LOCAL FLAVORS - Issue 1 - April 2018
With spring approaching, what better artisanal product to highlight here in the Hudson Valley than chocolate – Easter chocolates in particular. Imagine pressing your nose against big storefront windows with row after row of hand-made chocolates receding deep into the store – white, milk, dark, molded mounds, slender barks, centers filled with the hidden surprise of some sweet chewy confection at its core. And that is before you walk inside to the intoxicating aroma of chocolate and to the visual feast of golden boxes, purple and green wrappers, and transparent cellophane baskets filled with the Easter candies of your childhood.
Such a place is Commodore Chocolatier, a third-generation confectionery store located on Broadway, the main drag in Newburgh, New York. Owned and operated by father and son, John and Gus Courtsunis, the business has had staying power across three generations, occupying the same building since 1935. In the hands of gifted artisans, clearly fine chocolates are here to stay.
This is not to say that the confectionery business never changes. John notes that consumers’ tastes have evolved, pointing to current preferences for dark as opposed to milk chocolate. Peanut butter has elbowed its way big time into chocolate making, although John points out that the best peanut-chocolate combination comes from dark-roasted peanuts dipped in high-quality chocolate. And the chocolate-covered cherries of our childhood – those very sweet, preserved maraschinos — have been replaced by centers based on sour cherries marinated in kirsch. Adaptations to changing tastes aside, John and Gus retain an unremitting commitment to importing the very highest quality couverture chocolate bars from Belgium, melting them down in seemingly endless combinations with their own artisanal production of confectionery centers variously molded into drops and rounds and squares topped off with swirls and sprinkles of crunch and sweetness in contrasting hues of cream and mocha and nearly black chocolate. Just imagine the sensation of biting into a truffle composed of butter crunch morsels dispersed across a generous square of dark chocolate.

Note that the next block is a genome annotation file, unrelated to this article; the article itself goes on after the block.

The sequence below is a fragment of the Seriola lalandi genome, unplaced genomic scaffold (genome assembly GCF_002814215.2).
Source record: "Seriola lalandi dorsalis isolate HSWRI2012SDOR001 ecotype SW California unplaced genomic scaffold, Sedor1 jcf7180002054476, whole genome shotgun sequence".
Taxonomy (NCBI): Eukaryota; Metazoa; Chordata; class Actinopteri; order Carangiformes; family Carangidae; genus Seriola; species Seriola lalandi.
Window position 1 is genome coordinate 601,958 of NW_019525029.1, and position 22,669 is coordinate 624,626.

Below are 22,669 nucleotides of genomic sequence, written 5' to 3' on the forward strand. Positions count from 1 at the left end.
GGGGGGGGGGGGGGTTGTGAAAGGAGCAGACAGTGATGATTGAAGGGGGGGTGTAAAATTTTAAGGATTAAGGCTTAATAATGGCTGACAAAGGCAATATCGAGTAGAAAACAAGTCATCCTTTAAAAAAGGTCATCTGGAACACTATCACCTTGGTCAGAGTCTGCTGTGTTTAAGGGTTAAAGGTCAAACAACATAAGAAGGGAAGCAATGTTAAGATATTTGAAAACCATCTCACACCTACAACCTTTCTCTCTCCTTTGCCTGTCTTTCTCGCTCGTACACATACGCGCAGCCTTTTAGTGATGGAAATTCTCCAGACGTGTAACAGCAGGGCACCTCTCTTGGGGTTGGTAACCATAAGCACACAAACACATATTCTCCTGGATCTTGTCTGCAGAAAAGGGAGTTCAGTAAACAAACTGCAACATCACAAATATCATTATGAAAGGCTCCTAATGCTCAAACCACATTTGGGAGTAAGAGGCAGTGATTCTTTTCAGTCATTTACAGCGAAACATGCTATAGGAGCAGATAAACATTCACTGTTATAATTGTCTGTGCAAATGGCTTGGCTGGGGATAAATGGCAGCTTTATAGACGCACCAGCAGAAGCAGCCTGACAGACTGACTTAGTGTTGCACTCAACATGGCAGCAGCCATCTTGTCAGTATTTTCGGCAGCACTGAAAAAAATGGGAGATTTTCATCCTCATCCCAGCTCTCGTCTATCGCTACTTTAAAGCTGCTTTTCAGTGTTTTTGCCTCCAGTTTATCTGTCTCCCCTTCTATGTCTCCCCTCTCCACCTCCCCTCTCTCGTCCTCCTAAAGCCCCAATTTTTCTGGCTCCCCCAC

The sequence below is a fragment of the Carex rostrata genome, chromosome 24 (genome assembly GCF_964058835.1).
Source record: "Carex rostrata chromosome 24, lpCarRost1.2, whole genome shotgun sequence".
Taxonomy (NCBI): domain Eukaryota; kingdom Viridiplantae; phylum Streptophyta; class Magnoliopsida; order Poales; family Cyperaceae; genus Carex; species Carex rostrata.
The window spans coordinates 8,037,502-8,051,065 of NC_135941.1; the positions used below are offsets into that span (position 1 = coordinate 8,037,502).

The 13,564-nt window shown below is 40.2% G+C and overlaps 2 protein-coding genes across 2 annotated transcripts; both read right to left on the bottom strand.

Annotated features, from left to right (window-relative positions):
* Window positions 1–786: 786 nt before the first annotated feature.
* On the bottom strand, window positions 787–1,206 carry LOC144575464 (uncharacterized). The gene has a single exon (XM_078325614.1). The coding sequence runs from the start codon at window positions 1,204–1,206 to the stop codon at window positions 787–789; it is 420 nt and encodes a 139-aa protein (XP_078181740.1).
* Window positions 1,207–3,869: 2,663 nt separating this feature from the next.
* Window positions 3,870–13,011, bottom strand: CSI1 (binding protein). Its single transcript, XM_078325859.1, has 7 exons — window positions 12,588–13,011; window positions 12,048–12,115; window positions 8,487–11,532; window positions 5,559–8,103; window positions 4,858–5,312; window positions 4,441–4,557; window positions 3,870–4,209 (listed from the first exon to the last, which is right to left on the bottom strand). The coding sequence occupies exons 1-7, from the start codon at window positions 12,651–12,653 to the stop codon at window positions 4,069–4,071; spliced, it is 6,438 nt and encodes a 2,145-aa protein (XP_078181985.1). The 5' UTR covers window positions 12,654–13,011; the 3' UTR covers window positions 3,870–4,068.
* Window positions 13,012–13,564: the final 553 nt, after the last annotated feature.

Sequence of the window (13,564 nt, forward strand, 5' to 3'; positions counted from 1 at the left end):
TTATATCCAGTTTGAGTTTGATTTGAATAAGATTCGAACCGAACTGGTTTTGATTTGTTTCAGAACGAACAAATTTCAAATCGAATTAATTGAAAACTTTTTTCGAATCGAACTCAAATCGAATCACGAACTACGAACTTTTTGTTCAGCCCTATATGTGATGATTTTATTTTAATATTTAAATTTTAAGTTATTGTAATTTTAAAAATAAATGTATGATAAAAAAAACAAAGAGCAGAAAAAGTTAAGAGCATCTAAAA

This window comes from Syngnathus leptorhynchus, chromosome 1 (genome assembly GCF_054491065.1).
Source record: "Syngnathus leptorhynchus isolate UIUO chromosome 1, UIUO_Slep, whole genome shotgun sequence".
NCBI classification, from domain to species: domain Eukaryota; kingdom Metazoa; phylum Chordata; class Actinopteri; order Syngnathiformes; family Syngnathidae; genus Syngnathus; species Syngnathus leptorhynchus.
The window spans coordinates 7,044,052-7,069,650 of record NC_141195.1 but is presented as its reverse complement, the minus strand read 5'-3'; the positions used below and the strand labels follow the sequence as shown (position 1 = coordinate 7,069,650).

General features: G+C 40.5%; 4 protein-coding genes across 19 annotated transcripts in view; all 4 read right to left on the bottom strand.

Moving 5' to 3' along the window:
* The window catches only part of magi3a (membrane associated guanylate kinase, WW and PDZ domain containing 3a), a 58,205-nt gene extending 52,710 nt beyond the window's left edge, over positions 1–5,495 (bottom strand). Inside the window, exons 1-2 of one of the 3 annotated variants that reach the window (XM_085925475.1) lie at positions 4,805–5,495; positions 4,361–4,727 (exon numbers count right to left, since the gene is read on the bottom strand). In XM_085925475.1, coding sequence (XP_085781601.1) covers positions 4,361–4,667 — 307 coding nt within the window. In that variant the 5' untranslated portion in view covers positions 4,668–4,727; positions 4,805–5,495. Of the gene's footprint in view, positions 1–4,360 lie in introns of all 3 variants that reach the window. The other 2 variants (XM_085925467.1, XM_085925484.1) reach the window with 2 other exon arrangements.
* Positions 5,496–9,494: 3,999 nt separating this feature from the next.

Commodore Chocolatier is also a feast for the eyes. Not only are the chocolates home-made, but with Gus’s mechanical engineering degree from RPI, son and father have adapted their small confectionery business to incorporate hand-made gift boxes into the business model through the lease of a 7,000 square foot plant off-site. So if you found the individual chocolates appealing in the vitrine cases, just imagine an assorted box of candies packaged in the signature golden box imprinted with the dark brown Commodore Chocolatier logo. These are the most alluring boxes of chocolates we have seen outside of famous confectionery shops in Europe.
One of the greatest rewards of an artisanal enterprise, according to father and son, is the need to always keep learning and adapting and staying close to sources. John and Gus travel regularly to Europe to maintain relationships with those who supply their business and to explore creative boundaries. So we asked how customers should be inventive in turn. “When you come into our store,” noted John with his eyes sparkling , “be adventurous and try something different.” Based on our own personal experience, visitors to Commodore Chocolatier couldn’t go wrong if they sampled that white chocolate bark filled with beautifully hued dried fruits, which somehow seem to make eating another chocolate somewhat less indulgent.